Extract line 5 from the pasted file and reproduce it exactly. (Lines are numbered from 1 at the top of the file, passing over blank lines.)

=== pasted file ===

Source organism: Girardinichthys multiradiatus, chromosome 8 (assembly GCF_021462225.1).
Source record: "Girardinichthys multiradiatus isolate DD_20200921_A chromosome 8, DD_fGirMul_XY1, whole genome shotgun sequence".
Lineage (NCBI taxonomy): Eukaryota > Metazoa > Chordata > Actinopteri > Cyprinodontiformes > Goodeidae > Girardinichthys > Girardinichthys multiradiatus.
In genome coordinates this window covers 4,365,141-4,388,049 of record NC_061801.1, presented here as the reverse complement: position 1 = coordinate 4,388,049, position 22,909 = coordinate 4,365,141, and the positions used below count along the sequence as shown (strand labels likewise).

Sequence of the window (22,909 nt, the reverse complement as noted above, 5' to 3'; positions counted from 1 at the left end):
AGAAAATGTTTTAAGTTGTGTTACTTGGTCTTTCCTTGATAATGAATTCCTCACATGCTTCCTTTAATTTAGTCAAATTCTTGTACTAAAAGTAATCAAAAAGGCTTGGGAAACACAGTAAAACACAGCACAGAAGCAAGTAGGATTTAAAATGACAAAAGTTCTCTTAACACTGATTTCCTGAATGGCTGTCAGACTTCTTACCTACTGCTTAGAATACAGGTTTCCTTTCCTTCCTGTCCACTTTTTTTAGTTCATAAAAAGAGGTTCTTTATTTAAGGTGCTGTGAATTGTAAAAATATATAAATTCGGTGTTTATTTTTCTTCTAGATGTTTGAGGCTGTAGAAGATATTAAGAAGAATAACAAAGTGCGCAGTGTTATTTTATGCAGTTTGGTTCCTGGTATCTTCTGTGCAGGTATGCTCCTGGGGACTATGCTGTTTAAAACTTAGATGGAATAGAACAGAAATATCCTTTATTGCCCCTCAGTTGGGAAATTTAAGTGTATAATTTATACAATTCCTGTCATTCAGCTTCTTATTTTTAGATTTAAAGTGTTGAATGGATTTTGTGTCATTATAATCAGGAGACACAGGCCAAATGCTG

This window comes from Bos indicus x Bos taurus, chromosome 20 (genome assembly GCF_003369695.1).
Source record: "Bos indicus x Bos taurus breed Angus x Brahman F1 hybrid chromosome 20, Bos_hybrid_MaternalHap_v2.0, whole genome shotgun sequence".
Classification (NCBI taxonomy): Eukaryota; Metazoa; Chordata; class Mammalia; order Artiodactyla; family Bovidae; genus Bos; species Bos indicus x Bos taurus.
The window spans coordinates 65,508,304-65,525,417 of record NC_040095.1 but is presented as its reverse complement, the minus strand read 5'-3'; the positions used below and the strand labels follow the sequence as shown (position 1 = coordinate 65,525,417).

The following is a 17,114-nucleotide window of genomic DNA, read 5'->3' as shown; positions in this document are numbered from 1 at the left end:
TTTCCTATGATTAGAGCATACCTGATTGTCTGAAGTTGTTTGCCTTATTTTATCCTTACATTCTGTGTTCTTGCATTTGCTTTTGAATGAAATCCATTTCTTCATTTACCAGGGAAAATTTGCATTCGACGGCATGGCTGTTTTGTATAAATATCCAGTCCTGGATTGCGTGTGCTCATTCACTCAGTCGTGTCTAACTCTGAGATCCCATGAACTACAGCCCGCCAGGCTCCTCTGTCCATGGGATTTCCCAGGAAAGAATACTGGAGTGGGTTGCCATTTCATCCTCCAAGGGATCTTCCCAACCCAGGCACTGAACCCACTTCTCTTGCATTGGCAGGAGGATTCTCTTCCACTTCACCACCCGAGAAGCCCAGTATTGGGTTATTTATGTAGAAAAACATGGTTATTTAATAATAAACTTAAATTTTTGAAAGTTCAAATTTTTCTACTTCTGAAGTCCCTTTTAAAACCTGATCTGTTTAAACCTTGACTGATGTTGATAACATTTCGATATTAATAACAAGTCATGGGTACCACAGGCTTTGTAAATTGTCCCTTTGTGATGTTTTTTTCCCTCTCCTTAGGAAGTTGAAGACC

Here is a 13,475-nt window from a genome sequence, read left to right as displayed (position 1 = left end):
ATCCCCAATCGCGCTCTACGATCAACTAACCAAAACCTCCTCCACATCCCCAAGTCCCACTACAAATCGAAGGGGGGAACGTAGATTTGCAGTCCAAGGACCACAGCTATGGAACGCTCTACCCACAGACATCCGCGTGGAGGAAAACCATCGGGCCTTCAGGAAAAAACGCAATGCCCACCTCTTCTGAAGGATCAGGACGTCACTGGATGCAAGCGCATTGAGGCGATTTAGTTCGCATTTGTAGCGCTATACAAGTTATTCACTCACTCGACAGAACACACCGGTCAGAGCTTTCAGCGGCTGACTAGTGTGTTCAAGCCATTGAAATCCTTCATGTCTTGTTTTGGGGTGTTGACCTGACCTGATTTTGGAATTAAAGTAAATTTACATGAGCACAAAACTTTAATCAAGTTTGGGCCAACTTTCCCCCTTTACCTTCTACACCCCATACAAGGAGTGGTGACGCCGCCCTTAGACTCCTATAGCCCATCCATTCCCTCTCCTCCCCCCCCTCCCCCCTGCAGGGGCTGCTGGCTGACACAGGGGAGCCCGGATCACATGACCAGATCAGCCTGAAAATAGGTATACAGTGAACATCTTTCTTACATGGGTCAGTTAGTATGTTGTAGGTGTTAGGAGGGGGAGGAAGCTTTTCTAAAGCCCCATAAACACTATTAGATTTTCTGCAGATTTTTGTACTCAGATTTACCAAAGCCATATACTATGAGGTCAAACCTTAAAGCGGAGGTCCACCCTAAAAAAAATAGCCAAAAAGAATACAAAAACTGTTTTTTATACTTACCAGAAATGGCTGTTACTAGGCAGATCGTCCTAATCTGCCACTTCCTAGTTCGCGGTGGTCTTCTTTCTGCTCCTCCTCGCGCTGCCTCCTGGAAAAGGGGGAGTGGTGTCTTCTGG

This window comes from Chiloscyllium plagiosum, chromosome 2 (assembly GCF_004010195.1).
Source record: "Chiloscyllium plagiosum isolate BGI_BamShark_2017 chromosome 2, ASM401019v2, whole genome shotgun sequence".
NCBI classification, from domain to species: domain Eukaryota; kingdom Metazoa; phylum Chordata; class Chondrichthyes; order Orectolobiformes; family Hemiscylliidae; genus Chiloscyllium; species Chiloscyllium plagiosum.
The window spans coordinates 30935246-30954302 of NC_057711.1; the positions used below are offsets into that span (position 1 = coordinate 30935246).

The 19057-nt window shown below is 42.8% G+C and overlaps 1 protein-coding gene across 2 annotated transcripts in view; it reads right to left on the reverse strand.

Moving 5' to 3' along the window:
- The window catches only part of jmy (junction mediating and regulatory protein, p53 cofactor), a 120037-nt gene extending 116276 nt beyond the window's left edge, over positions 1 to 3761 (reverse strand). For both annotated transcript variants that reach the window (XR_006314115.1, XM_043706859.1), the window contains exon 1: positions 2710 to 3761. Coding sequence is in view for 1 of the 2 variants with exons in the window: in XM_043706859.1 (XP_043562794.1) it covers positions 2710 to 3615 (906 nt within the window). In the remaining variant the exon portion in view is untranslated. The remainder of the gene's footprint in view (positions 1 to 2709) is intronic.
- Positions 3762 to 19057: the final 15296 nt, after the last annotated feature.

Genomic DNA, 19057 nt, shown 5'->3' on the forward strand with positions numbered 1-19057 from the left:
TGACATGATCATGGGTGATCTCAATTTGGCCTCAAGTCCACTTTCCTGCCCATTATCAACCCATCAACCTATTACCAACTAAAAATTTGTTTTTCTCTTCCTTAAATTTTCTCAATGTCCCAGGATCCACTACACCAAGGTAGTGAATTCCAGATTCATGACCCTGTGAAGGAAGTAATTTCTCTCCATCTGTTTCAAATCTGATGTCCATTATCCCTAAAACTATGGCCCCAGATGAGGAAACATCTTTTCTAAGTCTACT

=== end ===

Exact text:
Sequence of the window (22,909 nt, the reverse complement as noted above, 5' to 3'; positions counted from 1 at the left end):